Wednesday, July 11, 2007
Fire Service and EMS...again!
A document which has been referred to as the "Fire Service EMS White Paper" recently entered my email box.
My first observation from this paper is that 4 well known and talented fire service docs got together and published this paper. The fire service (IAFF, NFPA) quickly flew the white paper "flag" yet there are no logos or indications of endorsement on the paper itself.
It isn't really news that the fire service wants to do more EMS, and in some cases--but clearly not all cases--should. I guess I'm left wondering how a history lesson, a few examples and some muscle flexing gets billing as a white paper. I'm not sure it does the fire service justice and may even sell it a bit short.
John Becknell authored an opinion piece published on the Missouri EMS Association web site in response to the white paper. He brings up some good points.
For EMS to thrive in the fire service deep cultural changes will be required. These changes are the most difficult to make. Many city fire departments have merged fire and EMS and have stumbled (in some cases fallen flat) over these cultural differences. I have blogged about this previously.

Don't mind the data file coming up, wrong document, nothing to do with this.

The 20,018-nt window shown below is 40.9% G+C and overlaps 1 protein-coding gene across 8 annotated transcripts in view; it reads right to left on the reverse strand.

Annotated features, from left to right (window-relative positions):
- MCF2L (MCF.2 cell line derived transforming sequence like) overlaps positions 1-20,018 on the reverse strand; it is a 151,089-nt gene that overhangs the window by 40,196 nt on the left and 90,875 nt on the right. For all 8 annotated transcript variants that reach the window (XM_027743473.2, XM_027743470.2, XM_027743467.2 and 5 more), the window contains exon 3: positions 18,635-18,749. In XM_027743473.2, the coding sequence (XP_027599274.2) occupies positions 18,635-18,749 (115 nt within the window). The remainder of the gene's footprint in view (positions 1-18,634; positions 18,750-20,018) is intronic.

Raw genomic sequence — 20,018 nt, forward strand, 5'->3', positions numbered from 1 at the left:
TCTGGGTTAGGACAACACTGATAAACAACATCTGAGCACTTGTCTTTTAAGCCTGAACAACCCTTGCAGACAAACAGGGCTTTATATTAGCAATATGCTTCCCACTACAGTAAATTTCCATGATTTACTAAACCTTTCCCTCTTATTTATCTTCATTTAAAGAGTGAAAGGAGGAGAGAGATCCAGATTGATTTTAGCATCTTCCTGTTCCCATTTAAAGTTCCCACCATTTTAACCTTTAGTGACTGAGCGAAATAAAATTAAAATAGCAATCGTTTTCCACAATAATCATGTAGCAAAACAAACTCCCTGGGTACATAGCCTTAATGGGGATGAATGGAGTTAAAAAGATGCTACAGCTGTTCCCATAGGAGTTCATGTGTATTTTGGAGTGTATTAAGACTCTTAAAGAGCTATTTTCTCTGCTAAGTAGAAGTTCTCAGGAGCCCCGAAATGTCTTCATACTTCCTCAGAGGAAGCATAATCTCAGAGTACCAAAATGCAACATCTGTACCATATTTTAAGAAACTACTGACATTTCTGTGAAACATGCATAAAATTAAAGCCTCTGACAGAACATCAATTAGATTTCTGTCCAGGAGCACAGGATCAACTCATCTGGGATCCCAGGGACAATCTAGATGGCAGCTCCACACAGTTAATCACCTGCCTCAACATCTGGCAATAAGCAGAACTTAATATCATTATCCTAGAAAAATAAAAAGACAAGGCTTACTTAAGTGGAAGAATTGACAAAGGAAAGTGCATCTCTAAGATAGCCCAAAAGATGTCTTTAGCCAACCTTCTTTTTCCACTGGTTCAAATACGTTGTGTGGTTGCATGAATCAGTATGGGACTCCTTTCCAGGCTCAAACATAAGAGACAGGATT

In my small part of the world, firefighters are "stuck" on the rescue until they can bid off to a secondary, lower-volume rescue and eventually an engine. Why? Engine companies have a dramatically smaller call volume than the rescue. The least experienced people are always on the rescue. Don't get me wrong, they have the right to bid off. It just isn't good for the system.
In many cases there are no organizational benefits to working more as far as pay or promotion and in many cases it is cultural and career suicide to be a band-aid in a nozzle-head world.
With this paper the fire service has essentially lifted its leg and "marked" EMS as its own. The true test will be whether they have the commitment and institutional flexibility to be the EMS that patients need.